Here's how I thought 2011 would go in men's tennis: Rafael Nadal would steamroll the year, with perhaps a challenge here and there from the supporting cast, Andy Murray, Novak Djokovic and Robin Soderling.
The real interest for me was Roger Federer. How would the peerless superstar, once-in-a-lifetime great reconcile himself to his fading powers as he hit 30 -- that most cruel of milestones for tennis players. Could the Swiss sorcerer summon up a spark of yore and snatch one more slam? How would his famed courtesy hold up in new territory as he began losing to lesser lights? Would Fed go out as classy an act as he was during the golden years?
That storyline, however, was blasted out of the way by Djokovic, the perennial No. 3 guy (four years straight) who suddenly woke up and went on a 10-tournament tear in 2011. Djokovic's 2011 haul included three grand slams, five ATP World Tour Masters 1000 titles and a 41-match winning streak from January to June.
Along the way, Djokovic upended the No. 1 Spaniard, handing Nadal six straight losses, including two on clay and the Wimbledon and U.S. Open finals. The U.S. Open final, where Djokovic went down with a sore back but still managed to wrangle Nadal, was emblematic of the Serb's unyielding determination to win in 2011.
Along with watching Federer fizzle, fans got to see Nadal flounder as he faced an opponent who matched him relentless rally for rally, pounding stroke for stroke, mental grit for grit. This was a Nadal we had never seen before, puzzled like a bull who can smell his own blood but can't see the bullfighter's spears in his back.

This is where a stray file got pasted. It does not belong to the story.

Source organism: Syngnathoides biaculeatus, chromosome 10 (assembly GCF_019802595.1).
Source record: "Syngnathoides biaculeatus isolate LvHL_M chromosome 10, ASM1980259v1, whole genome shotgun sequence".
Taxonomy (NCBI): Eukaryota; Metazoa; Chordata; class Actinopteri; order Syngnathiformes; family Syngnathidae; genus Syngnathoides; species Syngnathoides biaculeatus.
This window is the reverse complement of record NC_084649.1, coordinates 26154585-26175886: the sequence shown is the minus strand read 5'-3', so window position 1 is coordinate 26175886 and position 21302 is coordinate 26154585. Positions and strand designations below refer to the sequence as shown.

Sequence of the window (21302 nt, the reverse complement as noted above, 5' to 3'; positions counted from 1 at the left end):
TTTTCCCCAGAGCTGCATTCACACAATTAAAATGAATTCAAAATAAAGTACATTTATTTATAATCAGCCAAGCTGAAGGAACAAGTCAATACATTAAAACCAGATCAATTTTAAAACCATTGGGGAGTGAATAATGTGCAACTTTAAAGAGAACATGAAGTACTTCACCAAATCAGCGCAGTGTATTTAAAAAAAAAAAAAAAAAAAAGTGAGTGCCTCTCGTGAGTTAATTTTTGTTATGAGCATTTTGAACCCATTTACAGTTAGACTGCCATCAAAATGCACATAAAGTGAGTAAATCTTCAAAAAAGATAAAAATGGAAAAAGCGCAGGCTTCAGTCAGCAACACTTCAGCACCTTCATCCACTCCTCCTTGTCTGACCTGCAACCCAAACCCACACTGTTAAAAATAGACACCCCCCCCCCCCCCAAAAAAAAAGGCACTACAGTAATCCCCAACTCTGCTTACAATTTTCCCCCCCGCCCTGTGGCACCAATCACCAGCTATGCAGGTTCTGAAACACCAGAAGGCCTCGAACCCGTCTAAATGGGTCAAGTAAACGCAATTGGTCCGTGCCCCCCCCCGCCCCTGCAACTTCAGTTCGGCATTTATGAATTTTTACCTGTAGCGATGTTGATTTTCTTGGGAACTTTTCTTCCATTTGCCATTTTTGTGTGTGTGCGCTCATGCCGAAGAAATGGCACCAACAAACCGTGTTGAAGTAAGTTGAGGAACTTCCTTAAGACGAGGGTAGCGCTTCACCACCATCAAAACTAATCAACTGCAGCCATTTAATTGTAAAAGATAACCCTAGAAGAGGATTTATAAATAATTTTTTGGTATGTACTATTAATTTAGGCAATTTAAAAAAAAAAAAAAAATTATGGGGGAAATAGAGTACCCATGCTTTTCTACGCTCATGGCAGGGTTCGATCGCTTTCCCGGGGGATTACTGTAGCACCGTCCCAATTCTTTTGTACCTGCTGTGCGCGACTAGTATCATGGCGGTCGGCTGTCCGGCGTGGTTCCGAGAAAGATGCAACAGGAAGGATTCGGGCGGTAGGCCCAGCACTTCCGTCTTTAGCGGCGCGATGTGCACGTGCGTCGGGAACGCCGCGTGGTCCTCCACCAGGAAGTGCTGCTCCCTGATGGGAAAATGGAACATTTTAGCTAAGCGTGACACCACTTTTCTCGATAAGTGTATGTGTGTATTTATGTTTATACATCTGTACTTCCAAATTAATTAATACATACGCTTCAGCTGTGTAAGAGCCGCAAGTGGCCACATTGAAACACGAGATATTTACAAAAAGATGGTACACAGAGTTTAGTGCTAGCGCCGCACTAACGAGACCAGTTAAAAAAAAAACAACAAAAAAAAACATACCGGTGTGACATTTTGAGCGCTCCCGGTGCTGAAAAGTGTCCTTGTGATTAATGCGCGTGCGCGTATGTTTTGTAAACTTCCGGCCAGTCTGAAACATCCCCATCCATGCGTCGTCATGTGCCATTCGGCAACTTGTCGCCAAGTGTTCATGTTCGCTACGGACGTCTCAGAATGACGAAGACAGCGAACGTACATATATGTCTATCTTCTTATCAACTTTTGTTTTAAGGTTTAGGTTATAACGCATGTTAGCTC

Despite his late season flourish, in which Federer won three straight tournaments, including Sunday's season-ending ATP World Tour final in London, the Fed lost ground. 2011 was the first year since 2002 that he did not win a grand slam.
But Roger kept plugging away at his true opponent, the record book. Every time Roger steps on the court these days he's breaking this or that record, moving ahead of this or that legend.
His win at the ATP Men's World Tour championship in London Sunday was the sixth time he captured the year-end event, moving him past Pete Sampras and Ivan Lendl who each won five year-enders.
He passed the 800-wins career mark in 2011, to become the seventh player to reach the 800-win plateau behind Jimmy Connors (1,242), Ivan Lendl (1,071), Guillermo Vilas (923), John McEnroe (875), Andre Agassi (870), Federer (807) and Stefan Edberg (806).
Federer picked up up his 18th ATP World Tour Master's title (tournaments just below a slam in importance), leaving Andre Agassi behind at 17, and only one behind all-time leader Nadal, who has 19.
Djokovic ran out of steam after the U.S. Open, and his sterling record of only two losses through September slid to a season end of 70-6. I give him points for answering the call of duty for Serbia at the Davis Cup, when he was still injured, and then soldiering on through the end of the year. It must have been tempting to take a pass after September and sit on a record of only two losses in the year. But he came out and fought anyway.
The rest of the chorus? Bad-tempered Andy Roddick slid out of the top 10 for the first time in nine years, replaced there by late-blooming American Mardy Fish. Promising Swede Robin Soderling was a big dud. 2011 cusp-of-glory player Andy Murray continued to inch towards greatness. And little big man David Ferrer of Spain sweated out a top-five finish.
As the men limp into the off season, Djokovic gets six weeks of much-needed down time; Nadal gets time to heal his own wounds, most importantly the dagger thrust into his confidence. And Federer glides in on a 17-match winning streak.
2012: Djokovic repeat? Nadal resurgent? Federer turning back the clock? Someone else surprises?
It's going to be a great year. And having the 2012 Olympics tennis drama will make it that much better.